image: Congressman Charlie Crist, Public domain, via Wikimedia Commons
Cryptocurrency and NFTs are highly volatile and athletes have been increasingly drawn into endorsement deals with various projects and exchanges.
Some athletes find themselves entangled in legal battles as endorsers.
Should Athletes and Endorsers be Liable For Failed and Fraudulent Crypto Exchanges?
One of the key arguments in favor of athletes' limited liability as endorsers of crypto exchanges is that they are often unaware of any underlying fraudulent schemes orchestrated by the project's founders. Take the FTX case, where athletes endorsed the platform in good faith even suffering losses themselves, only to later discover that the founders committed fraud and stole money.
As potential victims of the scam themselves, athletes should not be the held accountable for the deceitful actions of company officials.
Unless they actually knew or had reason to suspect that FTX was committing fraud, Tom Brady, Steph Curry, Naomi Osaka, Shaq, Shohei Ohtani, Trevor Lawrence and Udonis Haslem who've all been named as defendants should not be placed in the same category as the "Forbes celebrated genius" Sam Bankman Fried.
Athletes weren't getting credit for the rise of FTX and SBF's genius, the same should apply to their liability.
By allowing the endorsers to share the headlines, the true responsible parties are able to shield and share the public scrutiny that accompanies their wrongdoing.
NFT Projects are a Completely Different Story
On the other hand, NFT projects that utilize athletes' likenesses and promise direct interactions and experiences with them enter a different realm of responsibility. When athletes actively participate in NFT projects, offering personal engagement or exclusive content, they are taking on a greater level of involvement and accountability. In such cases, athletes should be held responsible for the project's fulfillment of promised deliverables.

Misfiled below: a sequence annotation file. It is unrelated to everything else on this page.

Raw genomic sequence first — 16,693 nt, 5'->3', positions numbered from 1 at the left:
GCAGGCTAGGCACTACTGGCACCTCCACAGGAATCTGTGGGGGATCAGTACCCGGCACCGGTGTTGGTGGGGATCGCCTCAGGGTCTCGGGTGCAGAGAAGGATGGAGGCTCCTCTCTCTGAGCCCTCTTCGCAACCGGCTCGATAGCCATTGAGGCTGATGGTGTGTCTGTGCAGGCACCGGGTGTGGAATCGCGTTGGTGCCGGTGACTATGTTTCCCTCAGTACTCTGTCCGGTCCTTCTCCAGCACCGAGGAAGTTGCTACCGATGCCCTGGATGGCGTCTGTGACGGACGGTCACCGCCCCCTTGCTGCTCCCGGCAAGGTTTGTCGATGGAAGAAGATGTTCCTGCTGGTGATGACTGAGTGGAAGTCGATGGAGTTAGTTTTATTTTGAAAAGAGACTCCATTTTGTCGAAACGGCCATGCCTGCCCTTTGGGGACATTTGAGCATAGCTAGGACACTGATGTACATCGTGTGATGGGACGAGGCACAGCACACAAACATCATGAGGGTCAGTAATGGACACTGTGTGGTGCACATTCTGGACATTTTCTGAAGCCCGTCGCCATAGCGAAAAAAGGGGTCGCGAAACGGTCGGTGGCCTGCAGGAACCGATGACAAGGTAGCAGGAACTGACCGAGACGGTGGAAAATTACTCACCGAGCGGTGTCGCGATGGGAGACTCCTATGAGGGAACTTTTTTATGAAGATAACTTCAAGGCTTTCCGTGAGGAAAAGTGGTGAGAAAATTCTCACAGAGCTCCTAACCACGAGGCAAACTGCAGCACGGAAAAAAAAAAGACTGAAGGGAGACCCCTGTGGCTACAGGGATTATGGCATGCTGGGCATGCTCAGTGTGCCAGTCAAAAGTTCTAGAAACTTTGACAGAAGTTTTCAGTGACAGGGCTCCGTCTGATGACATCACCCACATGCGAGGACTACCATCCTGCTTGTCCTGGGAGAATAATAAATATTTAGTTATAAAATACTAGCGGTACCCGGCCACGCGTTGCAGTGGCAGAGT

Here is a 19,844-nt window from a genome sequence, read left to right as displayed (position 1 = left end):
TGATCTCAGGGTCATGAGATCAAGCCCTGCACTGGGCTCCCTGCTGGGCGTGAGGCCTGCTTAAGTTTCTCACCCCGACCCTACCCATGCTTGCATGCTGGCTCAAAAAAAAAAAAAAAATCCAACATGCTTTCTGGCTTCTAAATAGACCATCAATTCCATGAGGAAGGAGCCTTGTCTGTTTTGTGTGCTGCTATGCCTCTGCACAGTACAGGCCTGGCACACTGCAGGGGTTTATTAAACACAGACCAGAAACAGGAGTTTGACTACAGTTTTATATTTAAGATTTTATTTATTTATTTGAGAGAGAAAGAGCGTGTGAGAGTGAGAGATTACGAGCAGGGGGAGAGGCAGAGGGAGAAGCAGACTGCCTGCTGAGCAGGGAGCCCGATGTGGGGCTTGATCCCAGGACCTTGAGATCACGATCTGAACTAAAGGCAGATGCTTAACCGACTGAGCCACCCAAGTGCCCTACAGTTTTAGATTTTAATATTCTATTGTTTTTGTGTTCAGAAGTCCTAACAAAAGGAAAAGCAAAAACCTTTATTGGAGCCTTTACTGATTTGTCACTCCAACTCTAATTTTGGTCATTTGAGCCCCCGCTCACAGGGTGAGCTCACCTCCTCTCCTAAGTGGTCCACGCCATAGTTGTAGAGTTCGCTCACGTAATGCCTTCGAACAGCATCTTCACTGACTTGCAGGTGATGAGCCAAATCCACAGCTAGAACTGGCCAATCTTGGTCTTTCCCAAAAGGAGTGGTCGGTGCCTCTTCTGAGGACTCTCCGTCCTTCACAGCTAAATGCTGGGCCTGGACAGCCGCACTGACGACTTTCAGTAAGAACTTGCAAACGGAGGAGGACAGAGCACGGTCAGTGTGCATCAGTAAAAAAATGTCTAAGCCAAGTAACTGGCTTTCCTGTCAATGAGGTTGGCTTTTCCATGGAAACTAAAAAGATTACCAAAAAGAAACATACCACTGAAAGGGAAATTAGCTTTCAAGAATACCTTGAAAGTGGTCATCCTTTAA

Getting rich quick with crypto
With agents usually heavily engaged in athletes' affairs, not letting anyone in, and negotiating a hard bargain... claiming that they've not done diligence in partnering with scam artists who've rug-pulled their fans isn't an excuse.
Promising to do something yourself vs promoting someone else's product.
De'Aaron Fox's NFT project "rug pulled" his fans and left them hanging. Creating NFT projects requires partnering with developers, creating a roadmap, and generating hype with a team similar to how a company is founded. The project and the creators are all co-founders of "the business" and part of the inner circle.
If you've ever tried getting in touch with NBA players, you know it's notoriously difficult, and they're not just partnering with anyone.
They did their diligence, decided to partner, and invited people who trust them to invest in their business. It's a huge difference.
Endorsement versus Active Participation
The crux of the matter lies in distinguishing between passive endorsement and active involvement. Athletes acting as endorsers merely promote a product or service, where due diligence can only extend so far. Consumers generally understand that endorsers may not have an intimate connection with the project beyond their role as a paid spokesperson. This is akin to athletes appearing in commercials for brands like State Farm or Gatorade.
We know athletes aren't underwriting insurance policies and concocting gatorade recipes.
Conversely, NFT projects that tout direct interactions and experiences with athletes imply their active participation and endorsement. In such instances, athletes have a more significant role in the project, and any overpromising and underdelivering should warrant legal action.
While athletes should not be held liable for fraudulent schemes orchestrated by crypto exchanges they endorse, their involvement in NFT projects that promise direct interactions should make them accountable for delivering on those promises.
By distinguishing between passive endorsement and active participation, the legal framework should strike a balance between athlete endorsements and their responsibility.
It's already tough enough for athletes to get sponsorships and endorsements, they are paid contractors who aren't making company decisions just doing a job. The companies are making the money and the decisions, athletes should be shielded from liability.